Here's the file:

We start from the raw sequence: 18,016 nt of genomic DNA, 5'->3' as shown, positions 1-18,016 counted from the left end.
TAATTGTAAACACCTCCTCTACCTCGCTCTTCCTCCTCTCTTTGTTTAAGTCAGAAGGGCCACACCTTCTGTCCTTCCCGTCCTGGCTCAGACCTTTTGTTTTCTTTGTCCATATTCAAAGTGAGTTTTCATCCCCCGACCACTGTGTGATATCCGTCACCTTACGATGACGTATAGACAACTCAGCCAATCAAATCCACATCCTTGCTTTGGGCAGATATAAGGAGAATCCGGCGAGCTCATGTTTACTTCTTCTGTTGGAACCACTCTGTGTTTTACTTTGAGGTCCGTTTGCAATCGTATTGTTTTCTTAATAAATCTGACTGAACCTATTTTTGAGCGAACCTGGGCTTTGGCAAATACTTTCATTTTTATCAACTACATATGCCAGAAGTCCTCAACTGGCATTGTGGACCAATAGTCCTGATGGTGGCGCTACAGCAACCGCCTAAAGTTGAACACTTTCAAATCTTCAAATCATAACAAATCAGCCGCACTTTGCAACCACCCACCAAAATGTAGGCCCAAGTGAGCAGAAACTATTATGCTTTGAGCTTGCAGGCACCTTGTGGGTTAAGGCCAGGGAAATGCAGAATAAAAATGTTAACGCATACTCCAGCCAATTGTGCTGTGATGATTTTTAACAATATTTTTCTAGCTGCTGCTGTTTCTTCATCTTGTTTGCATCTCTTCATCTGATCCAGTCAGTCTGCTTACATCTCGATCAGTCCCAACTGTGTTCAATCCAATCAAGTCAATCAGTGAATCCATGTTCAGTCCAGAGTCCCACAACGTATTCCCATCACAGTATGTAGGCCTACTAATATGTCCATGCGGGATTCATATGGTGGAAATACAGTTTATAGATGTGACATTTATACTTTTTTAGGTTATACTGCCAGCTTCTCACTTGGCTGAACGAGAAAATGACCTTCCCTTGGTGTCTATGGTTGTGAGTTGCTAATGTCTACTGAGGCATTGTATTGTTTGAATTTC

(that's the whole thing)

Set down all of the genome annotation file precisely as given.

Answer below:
We start from the raw sequence: 18,016 nt of genomic DNA, 5'->3' as shown, positions 1-18,016 counted from the left end.
TAATTGTAAACACCTCCTCTACCTCGCTCTTCCTCCTCTCTTTGTTTAAGTCAGAAGGGCCACACCTTCTGTCCTTCCCGTCCTGGCTCAGACCTTTTGTTTTCTTTGTCCATATTCAAAGTGAGTTTTCATCCCCCGACCACTGTGTGATATCCGTCACCTTACGATGACGTATAGACAACTCAGCCAATCAAATCCACATCCTTGCTTTGGGCAGATATAAGGAGAATCCGGCGAGCTCATGTTTACTTCTTCTGTTGGAACCACTCTGTGTTTTACTTTGAGGTCCGTTTGCAATCGTATTGTTTTCTTAATAAATCTGACTGAACCTATTTTTGAGCGAACCTGGGCTTTGGCAAATACTTTCATTTTTATCAACTACATATGCCAGAAGTCCTCAACTGGCATTGTGGACCAATAGTCCTGATGGTGGCGCTACAGCAACCGCCTAAAGTTGAACACTTTCAAATCTTCAAATCATAACAAATCAGCCGCACTTTGCAACCACCCACCAAAATGTAGGCCCAAGTGAGCAGAAACTATTATGCTTTGAGCTTGCAGGCACCTTGTGGGTTAAGGCCAGGGAAATGCAGAATAAAAATGTTAACGCATACTCCAGCCAATTGTGCTGTGATGATTTTTAACAATATTTTTCTAGCTGCTGCTGTTTCTTCATCTTGTTTGCATCTCTTCATCTGATCCAGTCAGTCTGCTTACATCTCGATCAGTCCCAACTGTGTTCAATCCAATCAAGTCAATCAGTGAATCCATGTTCAGTCCAGAGTCCCACAACGTATTCCCATCACAGTATGTAGGCCTACTAATATGTCCATGCGGGATTCATATGGTGGAAATACAGTTTATAGATGTGACATTTATACTTTTTTAGGTTATACTGCCAGCTTCTCACTTGGCTGAACGAGAAAATGACCTTCCCTTGGTGTCTATGGTTGTGAGTTGCTAATGTCTACTGAGGCATTGTATTGTTTGAATTTC